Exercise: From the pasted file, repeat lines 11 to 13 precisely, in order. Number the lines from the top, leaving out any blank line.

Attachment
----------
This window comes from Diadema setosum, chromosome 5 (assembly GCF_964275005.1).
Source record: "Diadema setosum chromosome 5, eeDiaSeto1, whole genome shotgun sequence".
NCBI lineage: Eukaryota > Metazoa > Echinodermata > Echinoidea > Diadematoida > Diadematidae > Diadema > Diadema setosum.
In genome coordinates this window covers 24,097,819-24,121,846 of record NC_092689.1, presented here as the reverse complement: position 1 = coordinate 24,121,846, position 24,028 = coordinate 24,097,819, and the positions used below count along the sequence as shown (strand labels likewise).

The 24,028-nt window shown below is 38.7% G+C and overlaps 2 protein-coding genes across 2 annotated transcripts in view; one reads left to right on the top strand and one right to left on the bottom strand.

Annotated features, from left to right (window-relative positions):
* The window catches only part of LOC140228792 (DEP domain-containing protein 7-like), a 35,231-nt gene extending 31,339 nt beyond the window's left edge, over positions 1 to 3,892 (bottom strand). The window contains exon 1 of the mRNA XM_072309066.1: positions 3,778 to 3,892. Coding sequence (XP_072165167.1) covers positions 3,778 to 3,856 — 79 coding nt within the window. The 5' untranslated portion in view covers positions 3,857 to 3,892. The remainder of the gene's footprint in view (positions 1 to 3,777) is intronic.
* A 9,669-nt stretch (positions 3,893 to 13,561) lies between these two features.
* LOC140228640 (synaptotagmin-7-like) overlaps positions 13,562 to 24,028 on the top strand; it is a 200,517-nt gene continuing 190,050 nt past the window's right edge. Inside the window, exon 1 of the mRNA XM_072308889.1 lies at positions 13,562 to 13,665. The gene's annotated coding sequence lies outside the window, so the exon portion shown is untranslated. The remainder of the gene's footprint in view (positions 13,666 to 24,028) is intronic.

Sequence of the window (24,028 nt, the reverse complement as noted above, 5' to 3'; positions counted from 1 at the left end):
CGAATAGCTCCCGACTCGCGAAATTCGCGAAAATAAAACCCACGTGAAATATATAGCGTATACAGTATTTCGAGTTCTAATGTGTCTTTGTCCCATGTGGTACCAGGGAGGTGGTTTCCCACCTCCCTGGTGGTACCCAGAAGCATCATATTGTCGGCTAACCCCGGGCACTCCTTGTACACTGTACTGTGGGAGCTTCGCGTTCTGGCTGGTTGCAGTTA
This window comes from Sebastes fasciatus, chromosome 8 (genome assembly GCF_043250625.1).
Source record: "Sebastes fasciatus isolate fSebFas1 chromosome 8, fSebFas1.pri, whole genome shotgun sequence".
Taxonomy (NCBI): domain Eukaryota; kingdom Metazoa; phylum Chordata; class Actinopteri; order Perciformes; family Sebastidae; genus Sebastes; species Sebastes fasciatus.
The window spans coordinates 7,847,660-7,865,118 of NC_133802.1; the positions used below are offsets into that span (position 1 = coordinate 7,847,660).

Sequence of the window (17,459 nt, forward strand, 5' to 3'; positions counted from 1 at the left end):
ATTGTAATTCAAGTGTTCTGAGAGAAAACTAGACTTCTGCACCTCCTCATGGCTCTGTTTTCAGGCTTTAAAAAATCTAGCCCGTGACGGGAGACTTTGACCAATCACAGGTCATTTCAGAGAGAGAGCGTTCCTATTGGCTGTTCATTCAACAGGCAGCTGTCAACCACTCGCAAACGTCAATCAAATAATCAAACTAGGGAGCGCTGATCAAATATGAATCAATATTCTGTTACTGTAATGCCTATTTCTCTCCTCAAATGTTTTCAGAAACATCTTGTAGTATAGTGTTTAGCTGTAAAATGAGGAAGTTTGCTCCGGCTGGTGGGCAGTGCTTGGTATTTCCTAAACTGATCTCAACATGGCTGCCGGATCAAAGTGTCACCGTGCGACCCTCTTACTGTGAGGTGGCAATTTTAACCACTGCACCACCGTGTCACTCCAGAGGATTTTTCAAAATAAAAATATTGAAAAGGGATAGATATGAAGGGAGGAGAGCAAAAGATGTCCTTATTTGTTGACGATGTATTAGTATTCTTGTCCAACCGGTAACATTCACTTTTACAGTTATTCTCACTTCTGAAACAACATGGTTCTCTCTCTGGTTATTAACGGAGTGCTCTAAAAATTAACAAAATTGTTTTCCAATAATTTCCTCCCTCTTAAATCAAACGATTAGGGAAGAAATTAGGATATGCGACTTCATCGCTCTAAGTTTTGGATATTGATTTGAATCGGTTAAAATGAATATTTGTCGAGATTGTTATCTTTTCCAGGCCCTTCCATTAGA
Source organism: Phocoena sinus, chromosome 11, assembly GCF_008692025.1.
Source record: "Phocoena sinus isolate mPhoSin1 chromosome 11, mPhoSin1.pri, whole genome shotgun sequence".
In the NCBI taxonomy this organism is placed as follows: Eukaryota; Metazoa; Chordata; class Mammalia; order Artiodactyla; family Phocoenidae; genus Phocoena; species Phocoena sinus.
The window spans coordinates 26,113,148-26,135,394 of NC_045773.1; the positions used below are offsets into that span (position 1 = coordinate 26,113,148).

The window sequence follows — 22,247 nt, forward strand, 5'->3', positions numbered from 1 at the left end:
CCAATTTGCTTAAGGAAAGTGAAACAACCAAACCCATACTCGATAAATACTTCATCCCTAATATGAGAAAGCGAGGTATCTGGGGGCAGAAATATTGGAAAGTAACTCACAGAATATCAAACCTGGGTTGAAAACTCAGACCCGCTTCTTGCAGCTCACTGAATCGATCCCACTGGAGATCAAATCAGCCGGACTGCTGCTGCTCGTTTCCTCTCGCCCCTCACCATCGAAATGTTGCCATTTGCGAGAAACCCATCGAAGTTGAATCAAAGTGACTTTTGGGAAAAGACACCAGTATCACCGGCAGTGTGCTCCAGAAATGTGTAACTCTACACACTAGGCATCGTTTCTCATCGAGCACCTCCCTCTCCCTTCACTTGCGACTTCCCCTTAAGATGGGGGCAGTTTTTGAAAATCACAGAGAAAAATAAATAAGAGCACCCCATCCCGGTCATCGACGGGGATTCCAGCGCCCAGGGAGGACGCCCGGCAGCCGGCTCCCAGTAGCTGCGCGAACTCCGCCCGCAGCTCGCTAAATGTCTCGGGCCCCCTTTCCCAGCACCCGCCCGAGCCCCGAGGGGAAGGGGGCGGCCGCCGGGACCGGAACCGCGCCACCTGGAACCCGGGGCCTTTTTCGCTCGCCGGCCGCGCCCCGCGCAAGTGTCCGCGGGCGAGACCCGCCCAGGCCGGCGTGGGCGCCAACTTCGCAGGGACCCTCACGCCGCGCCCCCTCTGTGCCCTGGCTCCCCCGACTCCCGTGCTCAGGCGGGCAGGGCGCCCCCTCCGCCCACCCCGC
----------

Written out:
CGAATAGCTCCCGACTCGCGAAATTCGCGAAAATAAAACCCACGTGAAATATATAGCGTATACAGTATTTCGAGTTCTAATGTGTCTTTGTCCCATGTGGTACCAGGGAGGTGGTTTCCCACCTCCCTGGTGGTACCCAGAAGCATCATATTGTCGGCTAACCCCGGGCACTCCTTGTACACTGTACTGTGGGAGCTTCGCGTTCTGGCTGGTTGCAGTTA
This window comes from Sebastes fasciatus, chromosome 8 (genome assembly GCF_043250625.1).
Source record: "Sebastes fasciatus isolate fSebFas1 chromosome 8, fSebFas1.pri, whole genome shotgun sequence".